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Chileans, including South Florida expats, to vote Sunday on new progressive constitution

Esteban Felix
Chilean President Gabriel Boric, who supports the new, more progressive draft constitution voters will either approve or reject on Sunday.

On Sunday, Chileans — including those here in South Florida — will vote on the draft of a new constitution. If it’s approved, it will be one of the most progressive charters the western hemisphere has ever seen.

Two years ago, Chilean voters said they wanted a new, more democratic constitution to replace the one written in 1980 under the Pinochet dictatorship. Last year they elected a constitutional convention to write it. On Sunday they’ll vote yes or no on it.

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The new constitution is decidedly progressive. It guarantees, among other provisions: more inclusive government; free healthcare; abortion rights; more empowerment for indigenous Chileans; and strong environmental safeguards like mining restrictions. An early proposal to nationalize Chile's dominant mining industry was dropped.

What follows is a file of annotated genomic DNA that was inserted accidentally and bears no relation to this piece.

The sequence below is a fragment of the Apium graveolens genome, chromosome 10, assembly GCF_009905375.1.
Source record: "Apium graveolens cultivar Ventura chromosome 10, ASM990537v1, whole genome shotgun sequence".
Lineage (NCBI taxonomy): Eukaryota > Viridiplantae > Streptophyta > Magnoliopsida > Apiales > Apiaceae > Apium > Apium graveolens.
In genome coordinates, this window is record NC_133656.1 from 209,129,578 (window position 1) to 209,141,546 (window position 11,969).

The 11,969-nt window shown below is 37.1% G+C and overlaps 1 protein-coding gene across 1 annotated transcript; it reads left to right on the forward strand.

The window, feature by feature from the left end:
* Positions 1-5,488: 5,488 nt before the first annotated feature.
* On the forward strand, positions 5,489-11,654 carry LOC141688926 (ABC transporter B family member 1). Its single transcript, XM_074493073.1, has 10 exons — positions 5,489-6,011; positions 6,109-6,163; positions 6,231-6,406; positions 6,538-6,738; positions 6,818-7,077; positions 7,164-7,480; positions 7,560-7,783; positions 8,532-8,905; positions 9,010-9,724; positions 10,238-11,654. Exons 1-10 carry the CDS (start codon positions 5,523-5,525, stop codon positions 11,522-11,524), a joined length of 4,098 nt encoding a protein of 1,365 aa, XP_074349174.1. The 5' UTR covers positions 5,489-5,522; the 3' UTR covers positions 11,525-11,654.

But while Chile's young, leftist President Gabriel Boric favors the charter, polls suggest it could be rejected - a recent survey found 46% opposed it, while only 33% favored it. That’s largely because the new charter may be too liberal for many Chileans, including voter-eligible expats in South Florida.

Chileans who are eligible to vote here can take part in Sunday’s referendum at the Double Tree by Hilton Hotel at Miami Airport and Convention Center, located on 711 NW 72nd Ave, from 8 a.m. to 6 p.m. More information can be found here.

Tim Padgett is the Americas editor for Miami NPR affiliate WLRN, covering Latin America, the Caribbean and their key relationship with South Florida.